"Two or Three" Book Club, Meeting 24
Guess what?! Someone else wrote a post for our book club! Visit Shaz's blog The Salted Peanut for READALONG: Little House in the Big Woods.
As you remember from the Pet Sematary readalong, I like featuring different covers whenever I write a new post. And it turns out that two posts per book was a good idea after all, because Laura Ingalls Wilder's novels don't undergo as many "makeovers" as other books. That kind of makes sense. What you see below is, as far as I can tell, the cover of the current UK edition.
Once Aunt Lotty came to spend the day. That morning Laura had to stand still a long time while Ma unwound her hair from the cloth strings and combed it into long curls. Mary was all ready, sitting primly on a chair, with her golden curls shining and her china blue dress fresh and crisp.
Laura liked her own red dress, but Ma pulled her hair dreadfully, and it was brown instead of golden, so that no one noticed it. Everyone noticed and admired Mary's.
"There!" Ma said at last. "Your hair is curled beautifully, and Lotty is coming. Run meet her, both of you, and ask her which she likes best, brown curls or golden curls."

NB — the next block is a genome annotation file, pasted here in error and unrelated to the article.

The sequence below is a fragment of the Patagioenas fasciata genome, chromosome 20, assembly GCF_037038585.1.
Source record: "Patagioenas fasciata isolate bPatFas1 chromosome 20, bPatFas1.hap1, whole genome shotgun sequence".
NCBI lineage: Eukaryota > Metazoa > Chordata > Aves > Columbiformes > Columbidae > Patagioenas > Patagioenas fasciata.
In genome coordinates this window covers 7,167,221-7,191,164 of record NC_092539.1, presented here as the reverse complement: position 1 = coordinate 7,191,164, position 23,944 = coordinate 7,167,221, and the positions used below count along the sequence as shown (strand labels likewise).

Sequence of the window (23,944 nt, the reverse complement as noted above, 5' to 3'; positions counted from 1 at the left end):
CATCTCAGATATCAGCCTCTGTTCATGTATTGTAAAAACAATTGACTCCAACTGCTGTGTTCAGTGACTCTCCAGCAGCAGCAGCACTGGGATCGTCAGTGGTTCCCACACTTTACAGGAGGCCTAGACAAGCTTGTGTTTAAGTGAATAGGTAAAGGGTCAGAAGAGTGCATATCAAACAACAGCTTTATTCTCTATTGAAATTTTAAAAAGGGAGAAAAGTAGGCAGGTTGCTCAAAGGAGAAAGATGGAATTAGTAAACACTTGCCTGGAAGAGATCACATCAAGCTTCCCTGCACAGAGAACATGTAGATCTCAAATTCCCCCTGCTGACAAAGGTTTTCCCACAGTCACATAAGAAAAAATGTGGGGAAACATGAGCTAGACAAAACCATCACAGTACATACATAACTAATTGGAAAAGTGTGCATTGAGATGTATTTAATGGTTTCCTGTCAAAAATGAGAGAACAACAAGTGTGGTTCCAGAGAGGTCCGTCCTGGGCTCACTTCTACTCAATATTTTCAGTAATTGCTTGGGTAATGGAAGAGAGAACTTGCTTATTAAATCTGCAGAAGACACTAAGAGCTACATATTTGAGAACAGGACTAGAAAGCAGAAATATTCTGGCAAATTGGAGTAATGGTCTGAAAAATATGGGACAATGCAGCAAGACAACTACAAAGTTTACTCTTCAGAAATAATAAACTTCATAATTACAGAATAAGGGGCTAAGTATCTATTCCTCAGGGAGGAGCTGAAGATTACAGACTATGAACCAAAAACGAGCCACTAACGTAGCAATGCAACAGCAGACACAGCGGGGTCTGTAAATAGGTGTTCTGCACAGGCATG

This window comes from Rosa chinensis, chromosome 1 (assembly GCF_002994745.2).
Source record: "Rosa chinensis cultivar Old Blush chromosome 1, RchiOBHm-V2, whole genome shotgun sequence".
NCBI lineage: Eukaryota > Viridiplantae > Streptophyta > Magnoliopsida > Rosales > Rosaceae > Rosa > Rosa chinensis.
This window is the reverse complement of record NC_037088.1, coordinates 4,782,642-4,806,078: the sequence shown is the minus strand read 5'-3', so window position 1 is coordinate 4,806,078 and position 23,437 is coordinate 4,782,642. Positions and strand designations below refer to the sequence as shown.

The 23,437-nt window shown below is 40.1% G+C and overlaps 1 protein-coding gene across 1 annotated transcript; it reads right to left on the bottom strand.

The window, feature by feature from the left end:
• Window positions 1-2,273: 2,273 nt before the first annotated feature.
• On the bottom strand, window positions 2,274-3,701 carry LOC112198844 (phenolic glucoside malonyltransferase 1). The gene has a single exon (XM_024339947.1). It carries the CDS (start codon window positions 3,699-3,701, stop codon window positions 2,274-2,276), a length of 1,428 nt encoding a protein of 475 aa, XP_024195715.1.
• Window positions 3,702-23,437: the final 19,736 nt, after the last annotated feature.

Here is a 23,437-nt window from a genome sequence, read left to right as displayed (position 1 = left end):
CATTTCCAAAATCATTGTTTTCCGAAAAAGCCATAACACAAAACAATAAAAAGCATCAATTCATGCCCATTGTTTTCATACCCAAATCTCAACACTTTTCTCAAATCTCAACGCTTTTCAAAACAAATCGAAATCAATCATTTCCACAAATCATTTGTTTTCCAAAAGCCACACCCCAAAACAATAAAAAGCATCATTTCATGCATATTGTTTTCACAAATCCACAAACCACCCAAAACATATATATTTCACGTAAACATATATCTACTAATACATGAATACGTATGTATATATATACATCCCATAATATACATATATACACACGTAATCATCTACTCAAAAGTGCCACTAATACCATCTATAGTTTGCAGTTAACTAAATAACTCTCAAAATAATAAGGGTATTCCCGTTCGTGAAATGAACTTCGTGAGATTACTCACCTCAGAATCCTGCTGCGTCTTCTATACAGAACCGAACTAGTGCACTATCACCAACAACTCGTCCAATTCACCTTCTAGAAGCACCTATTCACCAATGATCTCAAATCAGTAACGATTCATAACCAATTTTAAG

Now why should I have been surprised that there was sibling rivalry in the Big Woods? It's not all Man vs. Nature all the time. We also get some Girl vs. Girl--though I suppose we all end up rooting for Laura over Mary, if only because we see everything through Laura's eyes . . . and her vision is beautiful.
Revenge is a dish best served cold, aye, little sister? ;-)
Chapters 8 to 13
For me, the main theme of this readalong has been surprise. From its very first chapter, Little House in the Big Woods has been surprising me. Sometimes it's because of a preconceived and totally off-base notion of mine; sometimes it's because of an utter lack of context that isn't even my fault. Take the chapter on the cheese . . .
Laura and Mary liked cheese-making. They liked to eat the curd that squeaked in their teeth and they liked to eat the edges Ma pared off the big, round, yellow cheeses to make them smooth, before she sewed them up in cloth.
Ma laughed at them for eating green cheese.
"The moon is made of green cheese, some people say," she told them.